Anxiety is a normal response to stressful situations and everyday challenges. However, some people experience abnormal levels of anxiety to the extent that it interferes with one or more aspects of life. Around 18% of Americans have an anxiety disorder, making this the most common mental illness experienced today.

What Is an Anxiety Disorder?

Everyone feels anxious from time to time. Anxiety is a natural response to issues at work, a disagreement with a loved one or making an important decision. We feel anxiety when problems arise, but the fear dies down once the problem is solved. For some people, however, anxiety is more than a temporary problem.

Chronic anxiety symptoms are part of an overall reaction called the fight-or-flight response. This response helps to protect us from danger. The fight-or-flight response triggers in someone that has an anxiety disorder without a clear sign of danger.

Signs and Symptoms of Anxiety

Anxiety disorders can cause a wide range of physical and mental responses. For people with General Anxiety Disorder (GAD), for example, these symptoms appear more randomly and often become part of a chronic pattern.

Physical symptoms of anxiety can include:

  • Sweating
  • Blushing
  • Shaking hands
  • Shortness of breath
  • Dry mouth
  • Feeling a lump in the throat
  • Nausea
  • Upset stomach
  • Gastrointestinal problems, including diarrhea or constipation
  • Muscle tension
  • Back, shoulder, face or neck pain
  • Tension headache
  • Fatigue
  • Rapid or irregular heartbeat
  • Chest pain or tightness
  • Non-specific aches and pains

There are psychological and emotional symptoms of anxiety disorder too:

  • Insomnia or other kinds of sleep disturbances
  • Difficulty concentrating on tasks
  • Feelings of discomfort and/or irritability
  • Feeling out of control and unable to manage anxiety or panic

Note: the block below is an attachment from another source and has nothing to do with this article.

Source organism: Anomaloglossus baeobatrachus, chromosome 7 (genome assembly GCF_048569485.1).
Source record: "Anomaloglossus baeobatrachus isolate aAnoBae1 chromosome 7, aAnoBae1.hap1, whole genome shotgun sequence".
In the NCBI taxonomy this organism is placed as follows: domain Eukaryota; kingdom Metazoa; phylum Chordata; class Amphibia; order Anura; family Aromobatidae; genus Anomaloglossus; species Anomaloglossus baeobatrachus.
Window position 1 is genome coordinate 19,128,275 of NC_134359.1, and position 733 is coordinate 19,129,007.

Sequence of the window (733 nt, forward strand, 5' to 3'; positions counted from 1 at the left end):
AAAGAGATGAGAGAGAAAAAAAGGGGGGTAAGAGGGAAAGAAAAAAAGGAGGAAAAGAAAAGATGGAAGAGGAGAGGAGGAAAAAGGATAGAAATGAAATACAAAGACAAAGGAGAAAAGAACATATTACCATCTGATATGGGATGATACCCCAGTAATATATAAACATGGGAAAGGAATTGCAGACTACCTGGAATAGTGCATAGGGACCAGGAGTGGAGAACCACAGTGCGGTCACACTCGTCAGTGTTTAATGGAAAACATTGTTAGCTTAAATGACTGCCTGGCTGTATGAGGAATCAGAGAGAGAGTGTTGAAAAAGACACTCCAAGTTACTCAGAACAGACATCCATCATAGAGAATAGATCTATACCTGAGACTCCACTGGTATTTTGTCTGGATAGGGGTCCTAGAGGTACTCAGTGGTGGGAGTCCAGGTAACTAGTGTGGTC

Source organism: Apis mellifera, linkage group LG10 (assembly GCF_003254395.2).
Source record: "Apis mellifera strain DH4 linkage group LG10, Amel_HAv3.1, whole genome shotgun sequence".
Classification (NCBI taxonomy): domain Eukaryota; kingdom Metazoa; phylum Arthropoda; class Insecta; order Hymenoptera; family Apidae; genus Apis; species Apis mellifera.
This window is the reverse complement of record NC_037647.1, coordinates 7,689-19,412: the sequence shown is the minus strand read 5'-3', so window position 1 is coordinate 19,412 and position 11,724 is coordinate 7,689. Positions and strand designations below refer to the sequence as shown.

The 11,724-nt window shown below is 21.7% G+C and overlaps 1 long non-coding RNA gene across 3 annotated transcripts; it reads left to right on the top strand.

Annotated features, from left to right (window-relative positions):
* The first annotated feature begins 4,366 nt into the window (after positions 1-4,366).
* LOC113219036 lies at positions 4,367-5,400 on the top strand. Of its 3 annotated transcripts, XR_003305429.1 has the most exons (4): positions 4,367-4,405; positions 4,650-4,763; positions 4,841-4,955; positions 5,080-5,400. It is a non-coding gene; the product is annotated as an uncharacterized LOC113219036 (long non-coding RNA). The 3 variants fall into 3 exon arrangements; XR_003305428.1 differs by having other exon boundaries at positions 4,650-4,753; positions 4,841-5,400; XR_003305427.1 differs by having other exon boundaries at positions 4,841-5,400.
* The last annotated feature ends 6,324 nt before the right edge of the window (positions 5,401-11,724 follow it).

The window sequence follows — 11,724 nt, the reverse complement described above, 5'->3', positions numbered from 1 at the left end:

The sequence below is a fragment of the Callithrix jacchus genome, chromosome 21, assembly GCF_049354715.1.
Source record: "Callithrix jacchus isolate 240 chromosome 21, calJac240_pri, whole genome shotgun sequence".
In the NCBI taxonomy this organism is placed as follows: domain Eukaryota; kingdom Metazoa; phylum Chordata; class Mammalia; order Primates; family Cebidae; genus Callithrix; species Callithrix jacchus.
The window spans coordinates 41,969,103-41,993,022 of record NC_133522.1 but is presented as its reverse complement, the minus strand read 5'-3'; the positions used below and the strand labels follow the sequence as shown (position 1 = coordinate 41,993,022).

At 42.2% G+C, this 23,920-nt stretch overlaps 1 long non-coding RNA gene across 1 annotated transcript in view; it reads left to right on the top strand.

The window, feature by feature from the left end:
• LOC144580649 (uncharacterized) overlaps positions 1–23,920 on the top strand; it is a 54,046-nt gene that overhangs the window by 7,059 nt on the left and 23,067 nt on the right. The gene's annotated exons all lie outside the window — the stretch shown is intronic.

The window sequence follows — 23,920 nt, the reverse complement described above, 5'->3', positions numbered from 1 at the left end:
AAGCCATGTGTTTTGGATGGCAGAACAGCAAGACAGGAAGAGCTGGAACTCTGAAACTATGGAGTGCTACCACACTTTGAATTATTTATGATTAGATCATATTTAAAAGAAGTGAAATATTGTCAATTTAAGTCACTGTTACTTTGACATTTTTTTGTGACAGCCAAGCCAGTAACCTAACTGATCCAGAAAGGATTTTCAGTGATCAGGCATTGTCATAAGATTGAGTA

• Brain freeze, meaning a feeling of being unable to think or speak
  • A desperate urge to flee the situation or place
  • Feelings of guilt or shame
  • Some people with anxiety disorders also become depressed

Types of Anxiety Disorder

People experience anxiety in different ways. This manifests as different types of anxiety disorders, each with its own unique set of symptoms.

Generalized Anxiety Disorder (GAD)

People with GAD live in constant fear of specific situations. For instance, they may have anxiety related to work, relationships, their health or social interactions. In some cases, there may be a specific issue at the root of the fear, but the anxiety response is disproportionate to the reality of the situation.

People with GAD typically experience physical symptoms of chronic anxiety such as muscle pain, tension headaches and fatigue. They often feel tense or restless and find it hard to relax. Insomnia or other sleep disturbances may also occur. This level of anxiety often has a significant effect on their quality of life.

Panic Disorder

People with panic disorder experience panic attacks and general anxiety symptoms. In a panic attack, the person feels severe emotional and physical distress. Panic attacks typically develop rapidly and last around five to ten minutes. They do sometimes have external triggers but are just as likely to occur at random and without warning.

Panic disorder may lead to the fear of having panic attacks in public. One may try to prevent future panic attacks by avoiding people, things or places that trigger the attack. Some people even develop agoraphobia in response to ongoing symptoms.

Symptoms of a panic attack include:

  • Sweating
  • Trembling or shaking
  • Rapid and/or pounding heart rate
  • Heart palpitations
  • Shortness of breath
  • Feeling choked or smothered
  • Feelings of being out of control
  • Feelings of impending doom

Phobias

A phobia is an irrational fear of a specific situation or thing. The fear is out of proportion to the actual danger the situation or thing causes.